Five Habits to Heal the Heart of Democracy
The human heart is the first home of democracy. It is where we embrace our questions. Can we be equitable? Can we be generous? Can we listen with our whole beings, not just our minds, and offer our attention rather than our opinions? And do we have enough resolve in our hearts to act courageously, relentlessly, without giving up—ever—trusting our fellow citizens to join with us in our determined pursuit of a living democracy?
—Terry Tempest Williams
“We the People” called American democracy into being. Today, the future of our democracy is threatened. How can “We the People” call American politics back to health at a time when, in the words of Bill Moyers, “we have fallen under the spell of money, faction, and fear”? One answer is close at hand, within everyone’s reach. We must return to the “first home” of democracy, which, as Terry Tempest Williams points out, is found not in a centuries-old document or in a distant city, but in the human heart.
A young French intellectual named Alexis de Tocqueville made much the same point when he visited our young nation in the 1830s, returning home to write the classic Democracy in America. In it, he predicted that democracy’s future would depend heavily on the “habits of the heart” its citizens developed, and on the health of the local venues in which the heart gets formed or deformed: families, neighborhoods, classrooms, congregations, voluntary associations, workplaces, and the various places of public life where “the company of strangers” gathers. These habits and the places where they are shaped form the invisible infrastructure of American democracy on which the quality of our political life depends. It is an infrastructure we have neglected at our peril, just as we have neglected its physical counterpart.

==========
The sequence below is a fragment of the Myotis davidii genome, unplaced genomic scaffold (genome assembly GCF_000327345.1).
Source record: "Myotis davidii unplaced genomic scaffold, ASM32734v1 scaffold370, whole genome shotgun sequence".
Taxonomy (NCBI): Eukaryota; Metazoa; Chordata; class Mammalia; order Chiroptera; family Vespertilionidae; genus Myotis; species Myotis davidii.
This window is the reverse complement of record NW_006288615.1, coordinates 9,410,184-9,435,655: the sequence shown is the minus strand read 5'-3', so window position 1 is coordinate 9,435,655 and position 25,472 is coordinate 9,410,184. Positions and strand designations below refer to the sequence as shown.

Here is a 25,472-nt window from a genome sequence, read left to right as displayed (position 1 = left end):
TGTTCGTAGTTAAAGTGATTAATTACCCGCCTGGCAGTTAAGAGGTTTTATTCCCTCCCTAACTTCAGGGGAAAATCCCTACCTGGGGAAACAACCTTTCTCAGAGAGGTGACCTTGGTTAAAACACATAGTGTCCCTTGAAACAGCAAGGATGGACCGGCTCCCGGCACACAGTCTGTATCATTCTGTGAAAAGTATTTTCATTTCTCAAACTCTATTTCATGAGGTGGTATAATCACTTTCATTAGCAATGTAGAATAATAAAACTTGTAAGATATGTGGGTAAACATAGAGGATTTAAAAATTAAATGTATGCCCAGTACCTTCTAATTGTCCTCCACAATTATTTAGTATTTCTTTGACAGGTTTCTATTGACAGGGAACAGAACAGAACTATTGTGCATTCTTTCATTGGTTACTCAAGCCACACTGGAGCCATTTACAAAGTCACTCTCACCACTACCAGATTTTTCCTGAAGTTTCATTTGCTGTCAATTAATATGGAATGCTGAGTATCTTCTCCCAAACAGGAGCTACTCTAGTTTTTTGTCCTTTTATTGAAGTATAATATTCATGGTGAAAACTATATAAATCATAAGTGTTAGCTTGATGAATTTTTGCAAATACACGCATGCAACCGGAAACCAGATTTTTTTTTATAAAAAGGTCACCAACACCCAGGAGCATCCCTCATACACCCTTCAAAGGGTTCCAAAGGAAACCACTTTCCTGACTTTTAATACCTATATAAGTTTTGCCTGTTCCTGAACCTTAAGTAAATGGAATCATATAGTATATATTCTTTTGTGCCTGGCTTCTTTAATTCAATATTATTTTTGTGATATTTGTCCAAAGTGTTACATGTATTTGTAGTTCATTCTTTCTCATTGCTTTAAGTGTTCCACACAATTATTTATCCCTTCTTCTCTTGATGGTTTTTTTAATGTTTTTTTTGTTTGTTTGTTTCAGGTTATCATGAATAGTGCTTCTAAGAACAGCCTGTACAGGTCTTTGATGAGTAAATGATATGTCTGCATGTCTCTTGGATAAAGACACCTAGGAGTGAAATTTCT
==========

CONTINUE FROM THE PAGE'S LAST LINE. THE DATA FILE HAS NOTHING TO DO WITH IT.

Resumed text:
The heart is where we integrate what we know in our minds with what we know in our bones, the place where our knowledge can become more fully human.
When Tocqueville and Terry Tempest Williams speak of the human heart, they mean much more than feeling or sentiment. “Heart” comes from the Latin cor, so in its original meaning, it points to the core of the human self, that center-place where all of our ways of knowing converge: intellectual, emotional, sensory, intuitive, imaginative, experiential, relational, and bodily, among others. The heart is where we integrate what we know in our minds with what we know in our bones, the place where our knowledge can become more fully human. Cor is also the Latin root from which we get the word courage. When all that we know of self and world comes together in the center-place called the heart, we are more likely to find the courage to act humanely on what we know.